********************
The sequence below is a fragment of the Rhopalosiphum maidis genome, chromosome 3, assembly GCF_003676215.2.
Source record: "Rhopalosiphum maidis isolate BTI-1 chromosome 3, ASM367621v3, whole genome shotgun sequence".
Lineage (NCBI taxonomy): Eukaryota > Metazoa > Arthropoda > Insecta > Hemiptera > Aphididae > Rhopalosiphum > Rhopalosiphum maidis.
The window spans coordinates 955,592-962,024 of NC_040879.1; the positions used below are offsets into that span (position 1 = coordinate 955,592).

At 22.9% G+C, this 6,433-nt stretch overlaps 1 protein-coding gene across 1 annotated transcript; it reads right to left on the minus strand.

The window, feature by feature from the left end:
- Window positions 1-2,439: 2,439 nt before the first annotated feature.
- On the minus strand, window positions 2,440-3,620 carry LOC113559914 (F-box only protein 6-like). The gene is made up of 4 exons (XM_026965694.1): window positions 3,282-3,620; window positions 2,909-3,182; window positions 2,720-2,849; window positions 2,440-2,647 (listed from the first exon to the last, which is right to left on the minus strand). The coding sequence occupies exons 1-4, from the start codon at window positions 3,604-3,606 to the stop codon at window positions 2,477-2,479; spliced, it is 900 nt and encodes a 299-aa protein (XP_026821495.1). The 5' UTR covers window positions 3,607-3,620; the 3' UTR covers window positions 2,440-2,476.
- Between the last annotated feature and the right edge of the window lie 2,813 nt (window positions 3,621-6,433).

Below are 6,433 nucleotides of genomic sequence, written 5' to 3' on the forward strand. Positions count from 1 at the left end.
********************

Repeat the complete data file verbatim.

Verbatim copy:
The sequence below is a fragment of the Rhopalosiphum maidis genome, chromosome 3, assembly GCF_003676215.2.
Source record: "Rhopalosiphum maidis isolate BTI-1 chromosome 3, ASM367621v3, whole genome shotgun sequence".
Lineage (NCBI taxonomy): Eukaryota > Metazoa > Arthropoda > Insecta > Hemiptera > Aphididae > Rhopalosiphum > Rhopalosiphum maidis.
The window spans coordinates 955,592-962,024 of NC_040879.1; the positions used below are offsets into that span (position 1 = coordinate 955,592).

At 22.9% G+C, this 6,433-nt stretch overlaps 1 protein-coding gene across 1 annotated transcript; it reads right to left on the minus strand.

The window, feature by feature from the left end:
- Window positions 1-2,439: 2,439 nt before the first annotated feature.
- On the minus strand, window positions 2,440-3,620 carry LOC113559914 (F-box only protein 6-like). The gene is made up of 4 exons (XM_026965694.1): window positions 3,282-3,620; window positions 2,909-3,182; window positions 2,720-2,849; window positions 2,440-2,647 (listed from the first exon to the last, which is right to left on the minus strand). The coding sequence occupies exons 1-4, from the start codon at window positions 3,604-3,606 to the stop codon at window positions 2,477-2,479; spliced, it is 900 nt and encodes a 299-aa protein (XP_026821495.1). The 5' UTR covers window positions 3,607-3,620; the 3' UTR covers window positions 2,440-2,476.
- Between the last annotated feature and the right edge of the window lie 2,813 nt (window positions 3,621-6,433).

Below are 6,433 nucleotides of genomic sequence, written 5' to 3' on the forward strand. Positions count from 1 at the left end.